James Tiro usually plans to take his family for holidays in Rift Valley this time of the year. They enjoy flamingo spectacles in Lake Nakuru, boat rides in Lake Baringo to basking by the hot springs of Lake Baringo.
But heavy flooding and the rising levels of Rift Valley lakes have made the secondary school teacher to consider staying at his home in Busia County this time. Blame it on climate change, which has dealt a heavy blow to tourism, a key economic sector.
Hotel owners on the shores of the aforementioned lakes have lost millions in business and repairs after their properties were damaged when premises got submerged partially or totally following flooding.
A report titled Rising Water Levels in Kenya’s Rift Valley Lakes released last month by the United Nations Environment Programme (UNEP) indicates that rising waters of Victoria and nine other lakes in the Rift Valley crippled tourism, with massive loss of hospitality facilities and tourist attraction areas, affecting an estimated 75,987 households and putting 379,935 people at risk.
The worst-hit was Lake Baringo, which claimed 139.98km² of riparian land and affected about 3,087 households around the lake. Lake Bogoria is a major tourist destination, and is famous for its boiling springs and flamingos. With the rising water levels, however, most of the hot springs have been submerged and all geysers suppressed.
“Only tens of thousands of flamingos now remain in the lake, with most suffering injury and some dying in the process of seeking wading areas among the submerged thorny trees,” the report reads.
The report attributed the rise of water levels in the lakes to climate change.
Changes in land-use practices have led to increased runoff, in turn causing larger volumes of water to flow directly and rapidly from the land surface into the lakes. The increased inflow of freshwater into some of these lakes has created instability in the already fragile ecology of the lakes, negatively affecting the resilience and distribution of certain water species.
In some catchment areas, severe landslides regularly occur.
Their cause is largely attributed to anthropogenic threats to the freshwater ecosystems, mainly water quantity effects like deforestation and excessive water abstraction from the lakes, rivers, wetland systems, and groundwater.
Geological controls are also thought to play a role in the current surge in Rift Valley lakes, including Victoria, which is controlled by the Nyazian Rift.
David Mwangi, the Nakuru County Tourism Association chairperson, regrets that the latest environmental changes have hit the tourism sector so hard. Displacement of people has led to conflicts and trauma, yet tourism thrives when people are happy.”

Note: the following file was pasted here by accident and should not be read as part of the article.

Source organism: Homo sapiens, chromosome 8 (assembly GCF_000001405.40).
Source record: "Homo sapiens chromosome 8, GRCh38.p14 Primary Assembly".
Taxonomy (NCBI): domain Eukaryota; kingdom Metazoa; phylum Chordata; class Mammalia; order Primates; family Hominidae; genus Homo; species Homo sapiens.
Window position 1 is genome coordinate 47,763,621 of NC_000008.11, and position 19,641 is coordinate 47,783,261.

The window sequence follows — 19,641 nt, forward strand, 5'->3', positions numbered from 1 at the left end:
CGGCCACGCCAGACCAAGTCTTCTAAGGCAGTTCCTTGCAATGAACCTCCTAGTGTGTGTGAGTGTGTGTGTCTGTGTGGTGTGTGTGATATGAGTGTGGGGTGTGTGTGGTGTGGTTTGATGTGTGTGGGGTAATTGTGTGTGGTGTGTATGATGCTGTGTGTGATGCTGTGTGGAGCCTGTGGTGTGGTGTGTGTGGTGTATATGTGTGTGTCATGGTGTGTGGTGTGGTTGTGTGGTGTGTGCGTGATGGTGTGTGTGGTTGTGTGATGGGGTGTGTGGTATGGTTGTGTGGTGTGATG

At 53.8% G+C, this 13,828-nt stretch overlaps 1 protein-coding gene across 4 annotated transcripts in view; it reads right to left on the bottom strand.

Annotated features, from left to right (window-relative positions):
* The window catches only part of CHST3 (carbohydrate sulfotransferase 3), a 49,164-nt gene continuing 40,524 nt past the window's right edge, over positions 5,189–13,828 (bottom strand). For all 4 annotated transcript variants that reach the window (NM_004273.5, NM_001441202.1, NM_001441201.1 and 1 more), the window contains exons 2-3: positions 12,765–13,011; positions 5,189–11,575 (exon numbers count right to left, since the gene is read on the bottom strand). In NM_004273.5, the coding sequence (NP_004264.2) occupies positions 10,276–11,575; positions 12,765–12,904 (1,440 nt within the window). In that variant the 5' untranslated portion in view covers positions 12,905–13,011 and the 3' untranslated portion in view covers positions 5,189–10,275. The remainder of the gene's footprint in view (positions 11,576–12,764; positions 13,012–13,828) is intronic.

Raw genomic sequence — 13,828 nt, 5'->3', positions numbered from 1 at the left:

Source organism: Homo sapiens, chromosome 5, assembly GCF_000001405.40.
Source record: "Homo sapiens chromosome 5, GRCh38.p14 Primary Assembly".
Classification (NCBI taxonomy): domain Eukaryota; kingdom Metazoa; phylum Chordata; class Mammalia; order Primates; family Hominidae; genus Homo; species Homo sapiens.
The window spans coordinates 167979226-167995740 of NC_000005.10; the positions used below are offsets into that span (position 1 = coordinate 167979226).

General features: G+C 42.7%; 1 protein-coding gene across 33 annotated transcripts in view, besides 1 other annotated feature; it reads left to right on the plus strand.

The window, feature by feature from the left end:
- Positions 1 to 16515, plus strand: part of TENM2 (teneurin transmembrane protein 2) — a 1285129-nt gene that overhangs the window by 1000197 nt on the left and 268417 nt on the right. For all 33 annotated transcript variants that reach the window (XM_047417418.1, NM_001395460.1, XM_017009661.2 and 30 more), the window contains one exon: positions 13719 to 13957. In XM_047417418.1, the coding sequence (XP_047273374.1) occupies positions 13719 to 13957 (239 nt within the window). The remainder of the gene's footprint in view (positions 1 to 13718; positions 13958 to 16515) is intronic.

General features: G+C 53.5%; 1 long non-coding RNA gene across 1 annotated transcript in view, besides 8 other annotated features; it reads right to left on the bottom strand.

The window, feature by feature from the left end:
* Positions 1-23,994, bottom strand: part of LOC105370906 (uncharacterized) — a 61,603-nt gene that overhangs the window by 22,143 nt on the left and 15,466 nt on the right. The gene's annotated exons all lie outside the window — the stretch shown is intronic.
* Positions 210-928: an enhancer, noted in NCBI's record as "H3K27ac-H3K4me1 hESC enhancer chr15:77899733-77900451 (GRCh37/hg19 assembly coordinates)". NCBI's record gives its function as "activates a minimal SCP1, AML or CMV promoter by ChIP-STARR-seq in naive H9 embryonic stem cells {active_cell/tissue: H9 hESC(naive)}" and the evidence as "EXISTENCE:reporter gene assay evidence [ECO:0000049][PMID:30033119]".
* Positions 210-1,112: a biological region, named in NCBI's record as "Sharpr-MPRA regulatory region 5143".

He says it will take a while for the sector to thrive, but much more needs to be done to reverse the effects of the rising water levels in the lakes.
Paul Mwiruri, the chairperson of Great Rift Valley Association of Tour Operators, says it has been tough, with the increased water levels destroying almost all tourist attraction sites.
He says for the past three years, income from the tourism sector has been on the decline, with many people losing jobs, since the industry cannot sustain the employees. “We are hopeful, but as at now, multi-sectoral approach is necessary to revive the industry,” Mwiruri says.
He reports that in 2019 the association had 300 bookings during Christmas holiday, but this dropped to 100 in 2020 and currently, they only have 10 for the season.
For Lake Turkana, delineation of the water area of the lake showed that the lake increased in area by 779.59km², flooding all the low-lying areas around it and the grasses therein. The lake increased by about 10.4 per cent.
Backflows within Lake Turkana and its surrounding areas rendered the settlements uninhabitable, with several homes, institutions, health facilities and worship centres marooned.
The 2020’s was Lake Turkana’s highest water level in recent years. Approximately 779.6km² of land around the lake, and human settlements were submerged.
At Lake Solai, 7.87km² or 137.11 per cent of the lake area was affected by the rising water levels. A number of socio-economic issues that arose in relation to rising lake water included 86 landowners who lost over 2,625 acres of land to flooding.
In 2018, Lake Ol’ Bolossat, the only large water mass in Central Kenya, was identified as Kenya’s 61st Important Bird Area in Nyandarua County. The lake increased from 18.2km² to 52.16km², (by 33.96km² or 186.59 per cent), leading to loss of property and displacement of populations, besides losses in the tourism sector, including that of jobs due to decreased tourism activites.
Lake Nakuru rose from 40.4km² to 68.18km², a difference of 28.14km² or 70.28 per cent. The rising levels of the lake coincided with the increase in rainfall in the catchment areas, with sharp increase in the surface area observed in 2014 and 2020.
In 2020, at least 677 families were affected, with many tourist attraction sites submerged. Lake Elementeita rose adversely, affecting livelihoods. The submersion of hot springs and the migration of flamingos and other birds have affected tourism.
The reduction in numbers of tourists has contributed to the loss of revenue to the national and county governments as well as to the local community that largely depended on tourism for employment.
The rising of Lake Naivasha water levels displaced over 1,500 households have been displaced,. The fisher-folk lost livelihood due to beaches getting submerged.
At Lake Magadi, an area of about 20km² estimated to cover 30 per cent of the water body is currently covered by silt. This siltation has hindered Trona mining and subsequently affected livelihoods of an estimated 50,000 community people.